7 Women's Health Issues That Everyone Should Know
If you take a look at the major health issues in the world today, you'll see that most of them impact women more intensely that they do men. Woman are twice as likely to be diagnosed with clinical depression. In many developing countries, when a famine hits, women are the first to be severely affected by malnutrition. We make up two-thirds of the 5 million people in the United States who have been diagnosed with Alzheimer's disease. Unfortunately, none of this is a surprise for medical professionals — as the British medical journal BMJ reports, though women live longer than men on average, their health is often poorer: "Poverty, discrimination, and violence have a great adverse effect on women's health."
Beyond experiencing many health problems more severely than their male peers, women also have to deal with a whole other plethora of unique health concerns that don't affect men. Because of long-standing systemic gender inequality, women have been receiving lower quality care for these particular health issues for generations. Health ailments that only impact women are simply not considered a top priority when it comes to research, which is why funding is often pulled from crucial programs that improve women's health, leaving us without the treatment that we desperately need. The repercussions of this reach out much farther than the individual; our families and communities suffer when we're not at our very best.
Not all women or men have the same biology, and just as not all women have to deal with these problems, some men do have to deal with these problems. However, the seven problems below disproportionately impact women — and that's why we have a duty to spread the word about them.
1. Physical Problems Caused By Body Shame
Women are still trapped in a societal beauty myth, to an extent that most men have not experienced and likely never will.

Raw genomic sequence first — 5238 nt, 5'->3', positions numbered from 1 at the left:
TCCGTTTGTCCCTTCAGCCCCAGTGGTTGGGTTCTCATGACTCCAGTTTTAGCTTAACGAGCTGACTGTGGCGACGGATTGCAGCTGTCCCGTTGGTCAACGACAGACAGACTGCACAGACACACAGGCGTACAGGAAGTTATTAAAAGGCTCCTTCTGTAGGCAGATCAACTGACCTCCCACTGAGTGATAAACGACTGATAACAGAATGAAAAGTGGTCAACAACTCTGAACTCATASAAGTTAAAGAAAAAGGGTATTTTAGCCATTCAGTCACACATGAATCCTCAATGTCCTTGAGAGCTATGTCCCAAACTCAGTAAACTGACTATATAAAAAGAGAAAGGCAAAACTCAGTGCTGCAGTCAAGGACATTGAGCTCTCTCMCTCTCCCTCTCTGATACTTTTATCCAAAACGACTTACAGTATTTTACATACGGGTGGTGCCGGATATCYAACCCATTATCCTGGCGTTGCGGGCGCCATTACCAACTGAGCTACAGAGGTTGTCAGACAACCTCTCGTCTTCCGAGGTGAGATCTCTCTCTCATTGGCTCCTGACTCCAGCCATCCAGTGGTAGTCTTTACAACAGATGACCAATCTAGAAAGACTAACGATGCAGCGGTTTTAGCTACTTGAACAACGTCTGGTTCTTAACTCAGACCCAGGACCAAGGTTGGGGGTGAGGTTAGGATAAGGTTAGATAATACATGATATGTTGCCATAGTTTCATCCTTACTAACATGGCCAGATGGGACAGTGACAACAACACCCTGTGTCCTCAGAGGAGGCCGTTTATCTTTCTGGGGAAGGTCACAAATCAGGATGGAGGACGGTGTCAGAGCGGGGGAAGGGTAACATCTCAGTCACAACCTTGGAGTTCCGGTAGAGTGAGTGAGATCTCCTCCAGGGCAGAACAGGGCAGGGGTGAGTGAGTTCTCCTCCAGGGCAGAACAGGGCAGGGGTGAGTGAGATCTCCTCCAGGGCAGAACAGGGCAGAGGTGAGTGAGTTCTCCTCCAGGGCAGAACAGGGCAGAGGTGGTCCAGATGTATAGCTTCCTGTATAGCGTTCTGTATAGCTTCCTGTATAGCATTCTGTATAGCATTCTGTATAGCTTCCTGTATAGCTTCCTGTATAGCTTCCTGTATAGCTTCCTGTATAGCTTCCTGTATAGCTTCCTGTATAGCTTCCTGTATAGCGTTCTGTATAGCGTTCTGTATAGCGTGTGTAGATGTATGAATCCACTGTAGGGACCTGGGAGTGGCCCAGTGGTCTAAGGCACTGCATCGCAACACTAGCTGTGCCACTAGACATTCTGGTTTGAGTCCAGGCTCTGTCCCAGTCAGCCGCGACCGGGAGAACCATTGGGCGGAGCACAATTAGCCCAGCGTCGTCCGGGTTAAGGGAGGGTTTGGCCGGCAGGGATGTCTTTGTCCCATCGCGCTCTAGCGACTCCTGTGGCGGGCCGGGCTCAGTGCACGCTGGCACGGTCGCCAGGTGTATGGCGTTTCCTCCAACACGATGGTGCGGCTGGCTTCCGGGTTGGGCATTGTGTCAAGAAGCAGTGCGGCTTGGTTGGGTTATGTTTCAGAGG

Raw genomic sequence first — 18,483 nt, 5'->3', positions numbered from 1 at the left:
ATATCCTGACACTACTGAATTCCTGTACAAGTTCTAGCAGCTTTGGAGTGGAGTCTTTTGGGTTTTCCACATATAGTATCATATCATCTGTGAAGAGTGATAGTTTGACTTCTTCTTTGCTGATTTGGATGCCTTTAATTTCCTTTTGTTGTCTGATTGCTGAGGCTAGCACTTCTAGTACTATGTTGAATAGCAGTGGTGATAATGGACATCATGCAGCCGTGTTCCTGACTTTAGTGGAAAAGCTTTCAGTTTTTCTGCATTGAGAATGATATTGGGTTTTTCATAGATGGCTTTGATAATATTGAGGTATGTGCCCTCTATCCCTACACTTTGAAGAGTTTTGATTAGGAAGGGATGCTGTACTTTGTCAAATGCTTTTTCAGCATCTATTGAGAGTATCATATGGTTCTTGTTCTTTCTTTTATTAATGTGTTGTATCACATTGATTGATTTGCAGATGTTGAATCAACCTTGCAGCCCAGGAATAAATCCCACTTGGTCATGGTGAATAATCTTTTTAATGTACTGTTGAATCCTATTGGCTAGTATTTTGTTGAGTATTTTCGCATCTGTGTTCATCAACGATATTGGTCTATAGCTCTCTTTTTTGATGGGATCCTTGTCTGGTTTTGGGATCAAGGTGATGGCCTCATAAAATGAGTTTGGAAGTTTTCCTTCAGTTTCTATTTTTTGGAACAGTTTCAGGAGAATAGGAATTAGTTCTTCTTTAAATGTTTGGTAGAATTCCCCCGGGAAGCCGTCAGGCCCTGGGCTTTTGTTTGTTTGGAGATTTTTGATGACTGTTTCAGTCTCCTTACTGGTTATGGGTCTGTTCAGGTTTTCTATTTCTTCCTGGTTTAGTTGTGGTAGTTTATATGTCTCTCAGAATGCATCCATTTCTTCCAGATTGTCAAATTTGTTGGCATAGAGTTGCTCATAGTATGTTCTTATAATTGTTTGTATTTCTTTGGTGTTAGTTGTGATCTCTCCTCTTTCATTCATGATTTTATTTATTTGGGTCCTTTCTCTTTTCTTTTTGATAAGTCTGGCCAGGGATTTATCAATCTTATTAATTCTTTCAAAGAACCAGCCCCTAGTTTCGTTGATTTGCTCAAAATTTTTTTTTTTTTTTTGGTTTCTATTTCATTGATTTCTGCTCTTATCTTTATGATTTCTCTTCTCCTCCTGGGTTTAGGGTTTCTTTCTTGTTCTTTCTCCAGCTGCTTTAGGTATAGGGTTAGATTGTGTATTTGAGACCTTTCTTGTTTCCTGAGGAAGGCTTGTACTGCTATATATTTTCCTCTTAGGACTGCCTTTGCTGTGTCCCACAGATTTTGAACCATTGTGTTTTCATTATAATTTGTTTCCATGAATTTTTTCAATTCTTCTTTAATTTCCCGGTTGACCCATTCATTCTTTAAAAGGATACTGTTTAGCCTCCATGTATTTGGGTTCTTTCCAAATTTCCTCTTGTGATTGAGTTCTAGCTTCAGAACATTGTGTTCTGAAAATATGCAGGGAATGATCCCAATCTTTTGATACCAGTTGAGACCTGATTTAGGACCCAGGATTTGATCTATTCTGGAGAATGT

We are expected to look a certain way — primarily thin, young, vibrant, and smiley — and if we don't, we catch a lot of heat for it. The emotional damage that comes from this burden is devastating, and studies now show that the rest of our bodies suffer from all the shaming we experience.
Jean Lamont of Bucknell University conducted two studies on 177 female undergraduate students, and found that women who reported higher levels of body shame had worse physical health than others. Their health problems included a higher rate of infections including yeast infections and bronchitis, as well as more frequent episodes of depression and anxiety. And research has shown that women spend so much time trying to censor certain bodily functions that are deemed "disgusting" by society – like menstruating, sweating, and eating — that they "become less responsive to those bodily functions" in general.
While it's true that many men wrestle with body image issues as well, there's no denying that women suffer from them on a grander scale. Sexist policing of women's bodies is a constant in our society. And this social control leads to a tangible decline in our physical health.
2. Ovarian Cancer
More than 250,000 women a year are affected by ovarian cancer, and it's responsible for three percent of all cancer cases among women. Women in any age or ethnic group can develop ovarian cancer, but Caucasian women are statistically more likely to be diagnosed. And the symptoms — which typically include bloating, pelvic or abdominal pain, and the constant urgency to urinate — aren't always easy to catch, which is why it can be so deadly.
The good news is that if ovarian cancer is caught in the early stages, women have a good shot at surviving and going on to live healthy, normal lives. Also, oral contraceptives can reduce the risk of developing this cancer for many women — some studies show that women who've been taking birth control pills for more than 15 years are up to 50 percent less likely to develop ovarian cancer.
3. Cervical Cancer
260,000 women a year die from cervical cancer, and 85 percent of those deaths occur in developing countries. The leading cause for this cancer is HPV (human papillomavirus), the most commonly contracted STD. There is a vaccine for this cancer; but it's not being properly administered to girls around the world. As Leslie Mancuso, president and CEO of nonprofit health organization Jhpiego, wrote for the Huffington Post, stronger political will and support is needed in order for these preventative measures to be put into practice, because no woman should have to suffer (or die) from cervical cancer.
4. Pregnancy Complications